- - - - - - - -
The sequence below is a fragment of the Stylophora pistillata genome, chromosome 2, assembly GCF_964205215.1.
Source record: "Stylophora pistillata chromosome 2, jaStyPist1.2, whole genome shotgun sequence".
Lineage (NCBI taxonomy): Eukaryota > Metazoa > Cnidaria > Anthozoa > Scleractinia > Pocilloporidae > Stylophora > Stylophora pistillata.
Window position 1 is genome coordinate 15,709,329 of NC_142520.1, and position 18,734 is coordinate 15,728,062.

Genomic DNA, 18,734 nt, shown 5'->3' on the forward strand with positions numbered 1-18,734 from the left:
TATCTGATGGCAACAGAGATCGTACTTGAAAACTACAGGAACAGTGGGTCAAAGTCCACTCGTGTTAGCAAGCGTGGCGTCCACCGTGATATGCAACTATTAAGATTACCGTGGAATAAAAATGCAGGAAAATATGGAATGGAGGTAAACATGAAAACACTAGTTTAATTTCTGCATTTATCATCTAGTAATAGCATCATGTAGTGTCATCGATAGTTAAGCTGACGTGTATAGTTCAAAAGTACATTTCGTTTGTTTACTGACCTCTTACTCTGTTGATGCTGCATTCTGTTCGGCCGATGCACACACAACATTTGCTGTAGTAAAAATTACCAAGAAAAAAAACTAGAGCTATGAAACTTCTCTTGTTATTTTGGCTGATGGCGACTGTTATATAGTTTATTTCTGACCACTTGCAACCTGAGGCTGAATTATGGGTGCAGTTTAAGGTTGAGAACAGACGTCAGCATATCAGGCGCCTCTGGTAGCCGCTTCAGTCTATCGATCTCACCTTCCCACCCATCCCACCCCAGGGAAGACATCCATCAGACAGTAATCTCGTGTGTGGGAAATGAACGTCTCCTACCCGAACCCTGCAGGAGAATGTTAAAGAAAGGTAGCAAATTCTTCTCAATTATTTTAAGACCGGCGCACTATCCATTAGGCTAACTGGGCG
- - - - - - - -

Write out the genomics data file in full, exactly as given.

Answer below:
The sequence below is a fragment of the Stylophora pistillata genome, chromosome 2, assembly GCF_964205215.1.
Source record: "Stylophora pistillata chromosome 2, jaStyPist1.2, whole genome shotgun sequence".
Lineage (NCBI taxonomy): Eukaryota > Metazoa > Cnidaria > Anthozoa > Scleractinia > Pocilloporidae > Stylophora > Stylophora pistillata.
Window position 1 is genome coordinate 15,709,329 of NC_142520.1, and position 18,734 is coordinate 15,728,062.

Genomic DNA, 18,734 nt, shown 5'->3' on the forward strand with positions numbered 1-18,734 from the left:
TATCTGATGGCAACAGAGATCGTACTTGAAAACTACAGGAACAGTGGGTCAAAGTCCACTCGTGTTAGCAAGCGTGGCGTCCACCGTGATATGCAACTATTAAGATTACCGTGGAATAAAAATGCAGGAAAATATGGAATGGAGGTAAACATGAAAACACTAGTTTAATTTCTGCATTTATCATCTAGTAATAGCATCATGTAGTGTCATCGATAGTTAAGCTGACGTGTATAGTTCAAAAGTACATTTCGTTTGTTTACTGACCTCTTACTCTGTTGATGCTGCATTCTGTTCGGCCGATGCACACACAACATTTGCTGTAGTAAAAATTACCAAGAAAAAAAACTAGAGCTATGAAACTTCTCTTGTTATTTTGGCTGATGGCGACTGTTATATAGTTTATTTCTGACCACTTGCAACCTGAGGCTGAATTATGGGTGCAGTTTAAGGTTGAGAACAGACGTCAGCATATCAGGCGCCTCTGGTAGCCGCTTCAGTCTATCGATCTCACCTTCCCACCCATCCCACCCCAGGGAAGACATCCATCAGACAGTAATCTCGTGTGTGGGAAATGAACGTCTCCTACCCGAACCCTGCAGGAGAATGTTAAAGAAAGGTAGCAAATTCTTCTCAATTATTTTAAGACCGGCGCACTATCCATTAGGCTAACTGGGCG